[ RadSafe ] Skyshine measurements

JOHN.RICH at sargentlundy.com JOHN.RICH at sargentlundy.com
Wed Mar 6 09:46:04 CST 2013

As a first approximation it doesn't seem like it should be a large effect. 
 The N-16 gammas scatter off electrons so the density of electrons is what 
matters.  Clouds have small water droplets which have a higher electron 
density than air.  But, is there enough water in the clouds to make a real 
difference? (I don't have a clue on this one.  Perhaps a meteorologist 
could calculate the difference in electron density to see if it makes 
enough difference to matter).   Also it depends on the height of the cloud 
cover.  If the clouds are at 1000 meters it might affect the skyshine.  If 
the clouds are at 10,000 meters, it probably won't.   Calculating the 
effect of various cloud covers would be a good master's thesis

Anybody else have any ideas. 


John Rich

From:   "Olsson Mattias :MSO" <mso at forsmark.vattenfall.se>
To:     "The International Radiation Protection \(Health Physics\)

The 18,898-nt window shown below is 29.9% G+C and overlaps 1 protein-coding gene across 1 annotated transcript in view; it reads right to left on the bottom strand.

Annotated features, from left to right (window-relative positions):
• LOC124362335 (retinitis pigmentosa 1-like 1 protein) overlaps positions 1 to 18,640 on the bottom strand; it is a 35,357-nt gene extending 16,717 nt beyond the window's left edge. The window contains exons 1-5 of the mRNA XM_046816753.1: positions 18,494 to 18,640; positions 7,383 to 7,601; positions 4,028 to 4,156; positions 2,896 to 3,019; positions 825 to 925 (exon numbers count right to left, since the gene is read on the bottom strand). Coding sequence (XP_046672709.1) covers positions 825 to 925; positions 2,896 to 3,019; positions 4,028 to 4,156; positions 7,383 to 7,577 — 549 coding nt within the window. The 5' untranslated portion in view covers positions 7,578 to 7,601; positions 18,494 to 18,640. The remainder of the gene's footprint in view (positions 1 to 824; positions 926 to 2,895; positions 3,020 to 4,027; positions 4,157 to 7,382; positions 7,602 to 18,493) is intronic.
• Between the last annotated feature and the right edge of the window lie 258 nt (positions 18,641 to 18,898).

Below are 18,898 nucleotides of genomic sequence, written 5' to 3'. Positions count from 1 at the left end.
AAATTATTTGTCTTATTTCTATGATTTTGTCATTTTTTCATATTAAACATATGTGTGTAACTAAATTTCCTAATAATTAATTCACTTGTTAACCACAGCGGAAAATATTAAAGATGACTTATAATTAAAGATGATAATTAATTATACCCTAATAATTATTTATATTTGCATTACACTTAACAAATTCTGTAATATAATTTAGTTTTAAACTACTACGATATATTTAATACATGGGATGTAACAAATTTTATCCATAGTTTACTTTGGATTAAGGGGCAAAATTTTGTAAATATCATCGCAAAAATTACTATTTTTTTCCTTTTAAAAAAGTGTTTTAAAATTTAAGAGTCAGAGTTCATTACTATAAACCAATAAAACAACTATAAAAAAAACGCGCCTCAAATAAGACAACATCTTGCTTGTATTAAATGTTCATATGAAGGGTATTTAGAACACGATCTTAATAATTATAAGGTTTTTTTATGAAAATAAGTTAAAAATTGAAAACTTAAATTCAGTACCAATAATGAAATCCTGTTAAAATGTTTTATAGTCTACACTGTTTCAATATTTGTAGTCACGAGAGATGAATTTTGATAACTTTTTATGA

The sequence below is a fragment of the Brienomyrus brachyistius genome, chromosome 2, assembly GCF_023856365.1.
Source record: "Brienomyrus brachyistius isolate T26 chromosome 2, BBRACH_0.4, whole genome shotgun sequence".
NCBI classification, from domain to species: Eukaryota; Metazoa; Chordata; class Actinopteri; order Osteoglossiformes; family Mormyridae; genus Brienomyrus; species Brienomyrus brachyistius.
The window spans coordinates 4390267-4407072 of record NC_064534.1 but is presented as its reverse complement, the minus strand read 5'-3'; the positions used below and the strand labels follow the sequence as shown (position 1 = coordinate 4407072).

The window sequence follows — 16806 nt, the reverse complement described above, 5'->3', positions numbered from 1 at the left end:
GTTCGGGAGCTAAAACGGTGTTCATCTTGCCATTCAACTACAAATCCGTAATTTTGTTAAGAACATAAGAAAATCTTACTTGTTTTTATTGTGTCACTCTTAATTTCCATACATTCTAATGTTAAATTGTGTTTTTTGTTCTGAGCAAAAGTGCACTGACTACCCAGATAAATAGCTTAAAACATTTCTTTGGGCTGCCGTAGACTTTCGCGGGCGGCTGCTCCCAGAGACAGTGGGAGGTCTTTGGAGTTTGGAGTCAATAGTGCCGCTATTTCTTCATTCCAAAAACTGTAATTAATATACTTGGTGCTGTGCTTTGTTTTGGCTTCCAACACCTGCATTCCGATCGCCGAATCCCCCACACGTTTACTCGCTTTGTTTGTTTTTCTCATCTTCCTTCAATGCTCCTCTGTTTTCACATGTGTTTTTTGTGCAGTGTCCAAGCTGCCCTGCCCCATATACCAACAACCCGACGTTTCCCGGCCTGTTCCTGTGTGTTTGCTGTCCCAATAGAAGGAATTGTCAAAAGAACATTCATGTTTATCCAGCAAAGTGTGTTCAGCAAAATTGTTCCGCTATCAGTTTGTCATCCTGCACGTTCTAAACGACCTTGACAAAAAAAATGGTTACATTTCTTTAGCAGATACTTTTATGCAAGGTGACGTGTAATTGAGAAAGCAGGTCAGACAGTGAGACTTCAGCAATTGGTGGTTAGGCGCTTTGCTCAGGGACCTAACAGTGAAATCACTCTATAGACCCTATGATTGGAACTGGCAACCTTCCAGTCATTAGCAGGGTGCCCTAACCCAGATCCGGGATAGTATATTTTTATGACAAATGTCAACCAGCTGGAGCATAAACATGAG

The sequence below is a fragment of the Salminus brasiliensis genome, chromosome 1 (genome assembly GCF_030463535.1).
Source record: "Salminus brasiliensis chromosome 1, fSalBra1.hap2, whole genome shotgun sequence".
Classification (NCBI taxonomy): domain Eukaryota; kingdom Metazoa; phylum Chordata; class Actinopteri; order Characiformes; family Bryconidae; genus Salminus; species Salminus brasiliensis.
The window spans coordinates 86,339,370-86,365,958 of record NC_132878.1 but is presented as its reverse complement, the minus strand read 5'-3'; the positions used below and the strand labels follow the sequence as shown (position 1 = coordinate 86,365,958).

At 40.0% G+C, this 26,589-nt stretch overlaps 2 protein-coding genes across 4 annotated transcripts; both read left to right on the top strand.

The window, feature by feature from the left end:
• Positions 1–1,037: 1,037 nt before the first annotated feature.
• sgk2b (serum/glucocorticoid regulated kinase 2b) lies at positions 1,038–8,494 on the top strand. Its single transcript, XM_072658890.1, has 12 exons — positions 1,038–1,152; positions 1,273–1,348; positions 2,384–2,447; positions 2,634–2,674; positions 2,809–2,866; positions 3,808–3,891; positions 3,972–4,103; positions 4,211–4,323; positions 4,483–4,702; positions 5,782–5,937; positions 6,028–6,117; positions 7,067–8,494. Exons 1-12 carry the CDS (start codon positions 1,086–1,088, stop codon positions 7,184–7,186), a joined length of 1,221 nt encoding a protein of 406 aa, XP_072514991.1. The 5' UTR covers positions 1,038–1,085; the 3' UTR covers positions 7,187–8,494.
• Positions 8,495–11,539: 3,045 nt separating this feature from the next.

MailingList" <radsafe at health.phys.iit.edu>
Date:   03/06/2013 09:34 AM
Subject:        [ RadSafe ] Skyshine measurements
Sent by:        radsafe-bounces at health.phys.iit.edu

Hi all,

One BWR plant is to do a power uprate to 120% of the original effect.
During the testing period there will be dose rate measurements in
selected places around  the plant to observe changes in skyshine from
the steam lines in the turbine building. In the documentation it says
that the measurements should be done during weather with "low clouds".
This is supposedly because low clouds will give you a conservative
measurement. There is no source given and I don't have the necessary
software to make a model of it. So what I want to ask is if any of you
could say if it is obviously conservative to measure skyshine with low
clouds (compared to high clouds or sunny weather) and if there is some
standard practice for skyshine measurements around nuclear plants. Being
a humble chemist, it's not obvious to me, although it seems reasonable
that clouds could cause more scattering.

All the best,

Mattias Olsson
Forsmark, Sweden 

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